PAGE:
Did you make New Year’s resolutions yet?
Here’s our input, AFN’s list of four spot-on resolutions that auto finance executives should take note of in 2016.
1. Keep Up with Interest Rates
The Federal Reserve’s 0.25% rate hike in December will not immediately affect the auto finance industry, analysts say. That said, lenders should expect more rate hikes throughout 2016 and plan accordingly, Sarah House, economist at Wells Fargo Securities told Auto Finance News. Many lenders, including Wells Fargo, raised their prime rates immediately after the Fed’s announcement. The industry should expect three more hikes throughout the year, probably 25 basis points each, ending in the 1% to 1.25% range, according to House.
2. Step Up Your Tech Game
An up-to-date website, with excellent mobile access, is a necessity not an option, we learned in 2015.
New startup companies emerged in the auto finance industry over the past year, and existing banks prioritized speed of funding and decisioning by beefing up online origination platforms (see our roundup of Top 10 tech headlines of 2015). Increased regulatory scrutiny, thin margins and availability of new technology demand that tech must be up to date.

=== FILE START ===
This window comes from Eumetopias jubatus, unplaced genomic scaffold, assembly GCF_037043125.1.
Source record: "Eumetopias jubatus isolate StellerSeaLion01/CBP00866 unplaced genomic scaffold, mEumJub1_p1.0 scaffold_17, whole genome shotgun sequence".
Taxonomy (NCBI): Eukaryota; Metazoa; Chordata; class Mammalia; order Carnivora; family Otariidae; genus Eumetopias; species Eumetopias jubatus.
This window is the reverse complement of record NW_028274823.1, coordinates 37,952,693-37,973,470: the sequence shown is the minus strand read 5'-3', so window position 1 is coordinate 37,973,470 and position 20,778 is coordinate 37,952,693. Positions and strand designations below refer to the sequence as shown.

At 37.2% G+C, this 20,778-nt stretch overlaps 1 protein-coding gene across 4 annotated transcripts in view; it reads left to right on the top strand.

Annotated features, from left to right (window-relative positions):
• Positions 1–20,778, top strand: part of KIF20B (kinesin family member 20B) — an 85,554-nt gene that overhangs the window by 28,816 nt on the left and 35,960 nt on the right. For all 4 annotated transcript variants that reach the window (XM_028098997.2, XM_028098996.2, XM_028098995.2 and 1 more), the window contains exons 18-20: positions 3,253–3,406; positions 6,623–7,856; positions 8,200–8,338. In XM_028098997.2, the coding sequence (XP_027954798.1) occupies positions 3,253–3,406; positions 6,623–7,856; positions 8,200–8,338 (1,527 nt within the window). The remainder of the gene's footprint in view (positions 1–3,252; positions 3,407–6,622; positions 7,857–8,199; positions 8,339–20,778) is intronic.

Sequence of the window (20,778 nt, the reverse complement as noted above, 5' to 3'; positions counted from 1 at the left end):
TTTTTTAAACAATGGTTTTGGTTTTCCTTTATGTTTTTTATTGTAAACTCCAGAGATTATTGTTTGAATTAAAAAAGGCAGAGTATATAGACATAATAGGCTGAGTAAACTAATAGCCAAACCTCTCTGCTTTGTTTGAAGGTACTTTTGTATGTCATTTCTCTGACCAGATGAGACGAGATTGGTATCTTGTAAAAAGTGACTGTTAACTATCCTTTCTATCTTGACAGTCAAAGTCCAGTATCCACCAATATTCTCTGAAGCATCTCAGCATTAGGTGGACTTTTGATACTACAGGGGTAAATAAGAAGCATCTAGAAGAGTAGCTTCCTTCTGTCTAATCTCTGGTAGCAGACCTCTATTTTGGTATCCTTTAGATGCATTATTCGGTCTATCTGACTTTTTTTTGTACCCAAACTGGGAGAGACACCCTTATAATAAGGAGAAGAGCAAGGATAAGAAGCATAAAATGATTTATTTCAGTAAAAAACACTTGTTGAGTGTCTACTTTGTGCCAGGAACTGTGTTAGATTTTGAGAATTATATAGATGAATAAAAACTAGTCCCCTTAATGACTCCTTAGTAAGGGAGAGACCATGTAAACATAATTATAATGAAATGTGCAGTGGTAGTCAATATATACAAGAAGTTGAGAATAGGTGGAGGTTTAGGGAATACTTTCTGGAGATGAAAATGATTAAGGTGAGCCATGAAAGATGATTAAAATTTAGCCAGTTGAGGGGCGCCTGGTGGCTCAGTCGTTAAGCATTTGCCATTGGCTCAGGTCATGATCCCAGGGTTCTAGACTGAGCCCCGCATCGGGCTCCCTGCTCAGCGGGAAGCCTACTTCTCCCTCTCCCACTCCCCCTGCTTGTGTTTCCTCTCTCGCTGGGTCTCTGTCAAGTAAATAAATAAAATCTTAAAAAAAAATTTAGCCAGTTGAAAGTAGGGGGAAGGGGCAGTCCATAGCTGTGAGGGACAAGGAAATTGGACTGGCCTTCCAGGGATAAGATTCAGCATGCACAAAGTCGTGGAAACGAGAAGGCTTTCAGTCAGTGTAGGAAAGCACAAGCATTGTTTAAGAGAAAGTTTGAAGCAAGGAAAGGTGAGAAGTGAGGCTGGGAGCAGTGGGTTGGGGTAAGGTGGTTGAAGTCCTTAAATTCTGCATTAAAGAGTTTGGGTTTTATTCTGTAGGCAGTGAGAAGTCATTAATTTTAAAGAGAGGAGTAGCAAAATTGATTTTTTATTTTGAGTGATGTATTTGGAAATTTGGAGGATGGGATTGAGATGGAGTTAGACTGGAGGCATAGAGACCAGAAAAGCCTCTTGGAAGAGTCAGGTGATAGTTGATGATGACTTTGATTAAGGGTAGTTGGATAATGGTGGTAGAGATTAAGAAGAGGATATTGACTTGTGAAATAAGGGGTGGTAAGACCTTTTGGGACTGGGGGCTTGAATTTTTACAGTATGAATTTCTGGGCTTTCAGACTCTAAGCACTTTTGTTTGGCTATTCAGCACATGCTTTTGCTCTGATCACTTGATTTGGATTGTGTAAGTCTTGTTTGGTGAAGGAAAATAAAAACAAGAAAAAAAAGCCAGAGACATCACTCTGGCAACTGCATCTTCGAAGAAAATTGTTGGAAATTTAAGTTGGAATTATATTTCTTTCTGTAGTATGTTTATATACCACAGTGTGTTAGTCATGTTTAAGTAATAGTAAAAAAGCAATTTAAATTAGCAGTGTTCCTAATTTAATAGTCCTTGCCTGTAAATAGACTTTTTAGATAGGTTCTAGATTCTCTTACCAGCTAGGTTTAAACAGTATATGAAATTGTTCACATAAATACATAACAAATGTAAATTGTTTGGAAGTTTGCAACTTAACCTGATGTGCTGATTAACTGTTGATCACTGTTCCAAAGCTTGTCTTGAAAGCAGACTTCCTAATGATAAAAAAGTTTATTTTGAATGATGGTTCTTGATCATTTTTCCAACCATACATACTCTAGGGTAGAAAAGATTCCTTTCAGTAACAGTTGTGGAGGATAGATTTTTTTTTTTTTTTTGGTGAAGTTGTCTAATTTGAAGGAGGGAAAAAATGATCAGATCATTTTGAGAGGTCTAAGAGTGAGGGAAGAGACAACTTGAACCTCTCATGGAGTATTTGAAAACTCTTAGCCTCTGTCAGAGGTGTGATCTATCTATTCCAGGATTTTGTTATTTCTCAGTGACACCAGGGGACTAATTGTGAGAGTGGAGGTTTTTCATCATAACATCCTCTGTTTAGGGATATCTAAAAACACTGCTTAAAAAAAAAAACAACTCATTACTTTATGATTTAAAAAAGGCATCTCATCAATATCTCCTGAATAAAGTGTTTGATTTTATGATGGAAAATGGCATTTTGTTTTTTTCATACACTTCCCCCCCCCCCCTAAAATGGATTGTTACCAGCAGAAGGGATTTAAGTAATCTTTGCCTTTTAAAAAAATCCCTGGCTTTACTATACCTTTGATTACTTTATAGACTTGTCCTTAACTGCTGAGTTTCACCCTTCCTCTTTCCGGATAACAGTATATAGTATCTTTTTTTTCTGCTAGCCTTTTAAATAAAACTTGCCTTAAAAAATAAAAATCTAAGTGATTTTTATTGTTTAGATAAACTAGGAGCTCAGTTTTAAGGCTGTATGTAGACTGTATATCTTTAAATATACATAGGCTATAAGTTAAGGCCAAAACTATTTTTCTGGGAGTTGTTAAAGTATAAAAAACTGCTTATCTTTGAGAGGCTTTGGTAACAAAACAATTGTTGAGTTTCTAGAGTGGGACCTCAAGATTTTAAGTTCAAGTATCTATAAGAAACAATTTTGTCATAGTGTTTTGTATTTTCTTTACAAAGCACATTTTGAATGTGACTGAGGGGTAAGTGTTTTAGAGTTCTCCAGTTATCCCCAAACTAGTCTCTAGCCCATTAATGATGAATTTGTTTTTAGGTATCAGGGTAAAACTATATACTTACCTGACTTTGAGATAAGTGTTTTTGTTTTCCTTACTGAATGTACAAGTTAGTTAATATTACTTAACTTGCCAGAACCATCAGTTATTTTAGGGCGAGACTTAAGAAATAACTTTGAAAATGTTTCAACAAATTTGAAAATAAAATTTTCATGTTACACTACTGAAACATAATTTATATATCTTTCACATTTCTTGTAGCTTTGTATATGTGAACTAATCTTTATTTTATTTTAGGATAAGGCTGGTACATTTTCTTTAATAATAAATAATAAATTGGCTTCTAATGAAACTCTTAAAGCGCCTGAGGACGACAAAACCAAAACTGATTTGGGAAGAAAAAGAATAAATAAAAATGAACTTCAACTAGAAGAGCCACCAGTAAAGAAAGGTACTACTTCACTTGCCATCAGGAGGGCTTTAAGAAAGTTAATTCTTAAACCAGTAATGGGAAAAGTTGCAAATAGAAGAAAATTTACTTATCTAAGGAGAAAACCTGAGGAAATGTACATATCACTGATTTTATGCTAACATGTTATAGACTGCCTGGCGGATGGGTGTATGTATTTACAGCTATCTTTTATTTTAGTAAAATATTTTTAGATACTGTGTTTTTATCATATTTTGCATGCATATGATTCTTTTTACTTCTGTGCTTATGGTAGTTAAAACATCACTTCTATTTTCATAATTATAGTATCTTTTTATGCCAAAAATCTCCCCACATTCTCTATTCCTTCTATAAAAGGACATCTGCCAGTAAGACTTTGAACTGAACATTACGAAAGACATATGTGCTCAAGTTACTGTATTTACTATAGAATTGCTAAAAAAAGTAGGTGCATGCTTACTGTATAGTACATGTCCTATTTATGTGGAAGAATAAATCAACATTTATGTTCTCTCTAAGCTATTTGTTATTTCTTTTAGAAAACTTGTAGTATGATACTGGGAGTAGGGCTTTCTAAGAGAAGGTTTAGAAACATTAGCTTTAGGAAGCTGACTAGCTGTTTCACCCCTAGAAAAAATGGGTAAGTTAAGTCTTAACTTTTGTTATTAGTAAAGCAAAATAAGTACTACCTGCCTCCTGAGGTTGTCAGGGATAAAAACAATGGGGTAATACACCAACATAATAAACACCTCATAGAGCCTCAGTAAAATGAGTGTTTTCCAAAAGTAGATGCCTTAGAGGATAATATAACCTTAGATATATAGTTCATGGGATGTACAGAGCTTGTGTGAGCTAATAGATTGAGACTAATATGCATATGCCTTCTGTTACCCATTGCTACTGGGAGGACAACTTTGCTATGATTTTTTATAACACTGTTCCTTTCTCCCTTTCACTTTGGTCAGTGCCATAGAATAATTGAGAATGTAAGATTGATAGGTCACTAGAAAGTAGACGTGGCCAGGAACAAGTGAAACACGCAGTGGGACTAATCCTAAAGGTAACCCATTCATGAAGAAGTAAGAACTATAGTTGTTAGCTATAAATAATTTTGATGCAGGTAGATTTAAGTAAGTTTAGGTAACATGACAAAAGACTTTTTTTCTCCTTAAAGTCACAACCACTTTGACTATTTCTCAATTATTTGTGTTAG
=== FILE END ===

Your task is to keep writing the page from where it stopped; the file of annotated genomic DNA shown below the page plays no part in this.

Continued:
3. Look Into Paperless
Going paperless, or e-contracting, was a huge and continuing trend in 2015.
Ally Financial Inc. has recently partnered with RouteOne to offer full e-contracting to its consumers, while DriveTime announced it will go a step further in 2016, and introduce a paperless loan modification system. In October, Westlake Financial Services also announced it would offer e-contracting to its dealer base nationwide through RouteOne. Faster funding for dealers, as well as speedy and mobile decisioning are the top reasons that lenders cite for adopting e-contracting.
For an easy “how-to” on going paperless, listen to our webinar with CarFinance.com.
4. Give Alternative Data a Chance
With millennials now comprising more than one-third of the driving population, according to LendingTree data, lenders look for ways to attract these tech-savvy drivers. The obstacle? Many millenials do not own a credit card, and are considered underbanked. However, an underbanked consumer is not necessarily a subprime consumer, according to FactorTrust Chief Executive Greg Rable, and to fund those consumers, lenders dive into alternative data — date outside of what’s routinely provided by the three major credit bureaus.
Via video, watch Greg Rable explain the difference between underbanked and subprime.